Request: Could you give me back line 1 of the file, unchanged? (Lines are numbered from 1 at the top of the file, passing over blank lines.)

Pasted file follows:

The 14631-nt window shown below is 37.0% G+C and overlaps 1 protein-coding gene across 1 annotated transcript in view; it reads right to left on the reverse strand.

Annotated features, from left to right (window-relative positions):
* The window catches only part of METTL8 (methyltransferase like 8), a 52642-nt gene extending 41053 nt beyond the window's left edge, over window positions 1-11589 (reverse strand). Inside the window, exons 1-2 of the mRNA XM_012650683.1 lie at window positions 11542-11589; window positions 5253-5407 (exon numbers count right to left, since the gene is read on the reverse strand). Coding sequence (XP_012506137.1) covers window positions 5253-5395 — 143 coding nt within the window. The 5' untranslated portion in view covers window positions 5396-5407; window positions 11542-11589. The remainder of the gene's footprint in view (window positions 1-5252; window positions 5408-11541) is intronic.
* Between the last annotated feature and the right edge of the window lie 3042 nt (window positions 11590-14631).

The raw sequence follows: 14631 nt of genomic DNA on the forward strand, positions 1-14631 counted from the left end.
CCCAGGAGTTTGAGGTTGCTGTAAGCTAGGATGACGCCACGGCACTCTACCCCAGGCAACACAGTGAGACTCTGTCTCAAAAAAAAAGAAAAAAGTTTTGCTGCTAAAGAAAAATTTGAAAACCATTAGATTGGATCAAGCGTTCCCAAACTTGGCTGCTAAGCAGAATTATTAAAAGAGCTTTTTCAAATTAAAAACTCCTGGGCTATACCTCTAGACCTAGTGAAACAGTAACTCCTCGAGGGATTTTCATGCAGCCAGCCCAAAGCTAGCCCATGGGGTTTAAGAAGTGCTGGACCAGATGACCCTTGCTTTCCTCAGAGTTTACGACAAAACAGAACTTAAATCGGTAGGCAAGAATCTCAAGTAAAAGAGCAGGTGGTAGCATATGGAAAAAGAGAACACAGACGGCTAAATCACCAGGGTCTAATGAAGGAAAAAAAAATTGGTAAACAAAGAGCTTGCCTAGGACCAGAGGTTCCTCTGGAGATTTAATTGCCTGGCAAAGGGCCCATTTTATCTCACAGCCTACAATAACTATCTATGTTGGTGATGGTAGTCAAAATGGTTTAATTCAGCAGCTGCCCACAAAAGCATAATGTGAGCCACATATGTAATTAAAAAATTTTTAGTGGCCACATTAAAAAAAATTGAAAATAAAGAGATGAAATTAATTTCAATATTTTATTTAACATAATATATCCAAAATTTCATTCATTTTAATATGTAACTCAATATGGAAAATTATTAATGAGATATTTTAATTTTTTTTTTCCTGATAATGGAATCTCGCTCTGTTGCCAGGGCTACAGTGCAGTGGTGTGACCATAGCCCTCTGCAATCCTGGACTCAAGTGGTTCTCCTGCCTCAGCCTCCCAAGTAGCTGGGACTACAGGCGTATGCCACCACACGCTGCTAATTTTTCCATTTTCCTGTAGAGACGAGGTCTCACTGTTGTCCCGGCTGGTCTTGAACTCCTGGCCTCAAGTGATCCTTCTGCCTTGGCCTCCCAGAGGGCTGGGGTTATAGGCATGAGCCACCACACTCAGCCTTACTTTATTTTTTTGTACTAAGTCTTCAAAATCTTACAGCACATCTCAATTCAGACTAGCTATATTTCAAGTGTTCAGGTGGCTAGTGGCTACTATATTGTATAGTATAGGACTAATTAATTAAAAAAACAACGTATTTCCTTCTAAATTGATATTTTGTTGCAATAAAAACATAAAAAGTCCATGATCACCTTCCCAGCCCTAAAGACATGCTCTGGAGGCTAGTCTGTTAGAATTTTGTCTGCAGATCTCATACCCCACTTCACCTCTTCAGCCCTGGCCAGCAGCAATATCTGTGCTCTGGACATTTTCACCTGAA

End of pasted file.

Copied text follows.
The 14631-nt window shown below is 37.0% G+C and overlaps 1 protein-coding gene across 1 annotated transcript in view; it reads right to left on the reverse strand.